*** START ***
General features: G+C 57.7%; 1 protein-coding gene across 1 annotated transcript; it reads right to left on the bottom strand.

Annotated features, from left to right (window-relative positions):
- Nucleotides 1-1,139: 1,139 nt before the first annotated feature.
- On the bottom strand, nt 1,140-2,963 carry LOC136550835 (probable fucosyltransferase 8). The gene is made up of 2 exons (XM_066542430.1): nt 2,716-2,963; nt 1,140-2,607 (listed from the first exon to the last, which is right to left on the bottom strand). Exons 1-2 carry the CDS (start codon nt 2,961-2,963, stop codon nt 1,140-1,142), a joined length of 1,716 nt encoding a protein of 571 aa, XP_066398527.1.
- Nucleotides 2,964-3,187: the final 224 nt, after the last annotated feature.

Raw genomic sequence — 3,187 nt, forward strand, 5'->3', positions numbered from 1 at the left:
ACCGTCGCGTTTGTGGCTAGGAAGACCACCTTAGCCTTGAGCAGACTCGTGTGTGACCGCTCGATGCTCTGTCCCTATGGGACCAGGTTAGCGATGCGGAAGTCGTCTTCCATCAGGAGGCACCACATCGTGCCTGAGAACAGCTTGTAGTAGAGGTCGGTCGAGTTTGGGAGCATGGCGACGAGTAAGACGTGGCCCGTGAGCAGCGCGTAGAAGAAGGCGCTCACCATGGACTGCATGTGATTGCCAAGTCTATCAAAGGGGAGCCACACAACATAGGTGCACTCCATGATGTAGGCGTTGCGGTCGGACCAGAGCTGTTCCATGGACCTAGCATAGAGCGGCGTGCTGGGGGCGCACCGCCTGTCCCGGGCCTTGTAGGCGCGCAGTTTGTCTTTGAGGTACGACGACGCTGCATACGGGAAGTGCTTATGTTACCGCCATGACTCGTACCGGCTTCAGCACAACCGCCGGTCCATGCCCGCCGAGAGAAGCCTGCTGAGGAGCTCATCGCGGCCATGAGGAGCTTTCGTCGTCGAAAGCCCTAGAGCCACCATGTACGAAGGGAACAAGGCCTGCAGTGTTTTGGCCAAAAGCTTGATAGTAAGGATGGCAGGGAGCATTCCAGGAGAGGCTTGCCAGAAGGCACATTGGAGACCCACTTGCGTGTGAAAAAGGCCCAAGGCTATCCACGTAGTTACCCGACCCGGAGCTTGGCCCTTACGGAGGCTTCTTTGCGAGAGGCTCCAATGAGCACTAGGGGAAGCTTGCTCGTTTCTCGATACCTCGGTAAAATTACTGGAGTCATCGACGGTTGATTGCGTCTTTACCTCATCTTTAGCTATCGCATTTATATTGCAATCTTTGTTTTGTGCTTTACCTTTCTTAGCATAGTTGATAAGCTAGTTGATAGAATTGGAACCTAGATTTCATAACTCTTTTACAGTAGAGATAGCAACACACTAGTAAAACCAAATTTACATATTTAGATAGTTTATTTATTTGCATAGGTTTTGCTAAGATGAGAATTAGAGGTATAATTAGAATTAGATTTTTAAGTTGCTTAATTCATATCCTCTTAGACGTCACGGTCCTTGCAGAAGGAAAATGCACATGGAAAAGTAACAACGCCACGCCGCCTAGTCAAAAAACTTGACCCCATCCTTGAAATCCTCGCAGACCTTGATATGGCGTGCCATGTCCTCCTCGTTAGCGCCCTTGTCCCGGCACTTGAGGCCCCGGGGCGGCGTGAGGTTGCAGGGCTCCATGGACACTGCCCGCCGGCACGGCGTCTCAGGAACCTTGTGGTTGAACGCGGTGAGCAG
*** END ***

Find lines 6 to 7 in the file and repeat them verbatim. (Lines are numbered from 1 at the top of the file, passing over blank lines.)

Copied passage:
Raw genomic sequence — 3,187 nt, forward strand, 5'->3', positions numbered from 1 at the left:
ACCGTCGCGTTTGTGGCTAGGAAGACCACCTTAGCCTTGAGCAGACTCGTGTGTGACCGCTCGATGCTCTGTCCCTATGGGACCAGGTTAGCGATGCGGAAGTCGTCTTCCATCAGGAGGCACCACATCGTGCCTGAGAACAGCTTGTAGTAGAGGTCGGTCGAGTTTGGGAGCATGGCGACGAGTAAGACGTGGCCCGTGAGCAGCGCGTAGAAGAAGGCGCTCACCATGGACTGCATGTGATTGCCAAGTCTATCAAAGGGGAGCCACACAACATAGGTGCACTCCATGATGTAGGCGTTGCGGTCGGACCAGAGCTGTTCCATGGACCTAGCATAGAGCGGCGTGCTGGGGGCGCACCGCCTGTCCCGGGCCTTGTAGGCGCGCAGTTTGTCTTTGAGGTACGACGACGCTGCATACGGGAAGTGCTTATGTTACCGCCATGACTCGTACCGGCTTCAGCACAACCGCCGGTCCATGCCCGCCGAGAGAAGCCTGCTGAGGAGCTCATCGCGGCCATGAGGAGCTTTCGTCGTCGAAAGCCCTAGAGCCACCATGTACGAAGGGAACAAGGCCTGCAGTGTTTTGGCCAAAAGCTTGATAGTAAGGATGGCAGGGAGCATTCCAGGAGAGGCTTGCCAGAAGGCACATTGGAGACCCACTTGCGTGTGAAAAAGGCCCAAGGCTATCCACGTAGTTACCCGACCCGGAGCTTGGCCCTTACGGAGGCTTCTTTGCGAGAGGCTCCAATGAGCACTAGGGGAAGCTTGCTCGTTTCTCGATACCTCGGTAAAATTACTGGAGTCATCGACGGTTGATTGCGTCTTTACCTCATCTTTAGCTATCGCATTTATATTGCAATCTTTGTTTTGTGCTTTACCTTTCTTAGCATAGTTGATAAGCTAGTTGATAGAATTGGAACCTAGATTTCATAACTCTTTTACAGTAGAGATAGCAACACACTAGTAAAACCAAATTTACATATTTAGATAGTTTATTTATTTGCATAGGTTTTGCTAAGATGAGAATTAGAGGTATAATTAGAATTAGATTTTTAAGTTGCTTAATTCATATCCTCTTAGACGTCACGGTCCTTGCAGAAGGAAAATGCACATGGAAAAGTAACAACGCCACGCCGCCTAGTCAAAAAACTTGACCCCATCCTTGAAATCCTCGCAGACCTTGATATGGCGTGCCATGTCCTCCTCGTTAGCGCCCTTGTCCCGGCACTTGAGGCCCCGGGGCGGCGTGAGGTTGCAGGGCTCCATGGACACTGCCCGCCGGCACGGCGTCTCAGGAACCTTGTGGTTGAACGCGGTGAGCAG